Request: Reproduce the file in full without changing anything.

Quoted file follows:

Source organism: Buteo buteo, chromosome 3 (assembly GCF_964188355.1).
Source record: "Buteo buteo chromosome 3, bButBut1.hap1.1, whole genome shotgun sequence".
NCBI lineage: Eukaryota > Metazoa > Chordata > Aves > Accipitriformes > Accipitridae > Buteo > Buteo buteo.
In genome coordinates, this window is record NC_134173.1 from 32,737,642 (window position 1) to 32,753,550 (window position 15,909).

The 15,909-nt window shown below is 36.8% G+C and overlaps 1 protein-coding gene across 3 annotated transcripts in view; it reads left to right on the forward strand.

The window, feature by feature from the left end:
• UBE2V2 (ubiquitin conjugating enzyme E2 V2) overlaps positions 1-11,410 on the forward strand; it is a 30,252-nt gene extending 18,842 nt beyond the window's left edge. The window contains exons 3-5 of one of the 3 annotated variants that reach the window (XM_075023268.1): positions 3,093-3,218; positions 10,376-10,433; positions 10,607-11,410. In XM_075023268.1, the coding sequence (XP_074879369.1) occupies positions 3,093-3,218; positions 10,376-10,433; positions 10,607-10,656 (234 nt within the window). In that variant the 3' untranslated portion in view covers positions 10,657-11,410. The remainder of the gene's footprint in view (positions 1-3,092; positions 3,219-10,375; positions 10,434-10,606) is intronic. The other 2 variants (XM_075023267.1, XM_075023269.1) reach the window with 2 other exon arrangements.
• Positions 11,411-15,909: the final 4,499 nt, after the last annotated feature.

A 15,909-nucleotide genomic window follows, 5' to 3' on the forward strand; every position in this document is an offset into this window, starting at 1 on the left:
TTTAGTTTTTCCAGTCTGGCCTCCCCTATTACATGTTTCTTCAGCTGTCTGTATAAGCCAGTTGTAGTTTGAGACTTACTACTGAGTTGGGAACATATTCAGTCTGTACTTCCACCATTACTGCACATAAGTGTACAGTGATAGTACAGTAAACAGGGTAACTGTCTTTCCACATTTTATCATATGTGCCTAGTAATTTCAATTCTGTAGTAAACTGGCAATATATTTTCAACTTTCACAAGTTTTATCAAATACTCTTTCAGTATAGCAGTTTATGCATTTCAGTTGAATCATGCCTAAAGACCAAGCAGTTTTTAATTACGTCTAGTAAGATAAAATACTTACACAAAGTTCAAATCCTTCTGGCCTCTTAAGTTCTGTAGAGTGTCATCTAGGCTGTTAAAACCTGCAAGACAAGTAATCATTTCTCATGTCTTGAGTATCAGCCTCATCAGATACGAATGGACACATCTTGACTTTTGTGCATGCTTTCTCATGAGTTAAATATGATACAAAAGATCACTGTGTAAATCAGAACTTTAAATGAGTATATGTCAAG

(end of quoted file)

Source organism: Buteo buteo, chromosome 3 (assembly GCF_964188355.1).
Source record: "Buteo buteo chromosome 3, bButBut1.hap1.1, whole genome shotgun sequence".
NCBI lineage: Eukaryota > Metazoa > Chordata > Aves > Accipitriformes > Accipitridae > Buteo > Buteo buteo.
In genome coordinates, this window is record NC_134173.1 from 32,737,642 (window position 1) to 32,753,550 (window position 15,909).

The 15,909-nt window shown below is 36.8% G+C and overlaps 1 protein-coding gene across 3 annotated transcripts in view; it reads left to right on the forward strand.

The window, feature by feature from the left end:
• UBE2V2 (ubiquitin conjugating enzyme E2 V2) overlaps positions 1-11,410 on the forward strand; it is a 30,252-nt gene extending 18,842 nt beyond the window's left edge. The window contains exons 3-5 of one of the 3 annotated variants that reach the window (XM_075023268.1): positions 3,093-3,218; positions 10,376-10,433; positions 10,607-11,410. In XM_075023268.1, the coding sequence (XP_074879369.1) occupies positions 3,093-3,218; positions 10,376-10,433; positions 10,607-10,656 (234 nt within the window). In that variant the 3' untranslated portion in view covers positions 10,657-11,410. The remainder of the gene's footprint in view (positions 1-3,092; positions 3,219-10,375; positions 10,434-10,606) is intronic. The other 2 variants (XM_075023267.1, XM_075023269.1) reach the window with 2 other exon arrangements.
• Positions 11,411-15,909: the final 4,499 nt, after the last annotated feature.

A 15,909-nucleotide genomic window follows, 5' to 3' on the forward strand; every position in this document is an offset into this window, starting at 1 on the left:
TTTAGTTTTTCCAGTCTGGCCTCCCCTATTACATGTTTCTTCAGCTGTCTGTATAAGCCAGTTGTAGTTTGAGACTTACTACTGAGTTGGGAACATATTCAGTCTGTACTTCCACCATTACTGCACATAAGTGTACAGTGATAGTACAGTAAACAGGGTAACTGTCTTTCCACATTTTATCATATGTGCCTAGTAATTTCAATTCTGTAGTAAACTGGCAATATATTTTCAACTTTCACAAGTTTTATCAAATACTCTTTCAGTATAGCAGTTTATGCATTTCAGTTGAATCATGCCTAAAGACCAAGCAGTTTTTAATTACGTCTAGTAAGATAAAATACTTACACAAAGTTCAAATCCTTCTGGCCTCTTAAGTTCTGTAGAGTGTCATCTAGGCTGTTAAAACCTGCAAGACAAGTAATCATTTCTCATGTCTTGAGTATCAGCCTCATCAGATACGAATGGACACATCTTGACTTTTGTGCATGCTTTCTCATGAGTTAAATATGATACAAAAGATCACTGTGTAAATCAGAACTTTAAATGAGTATATGTCAAG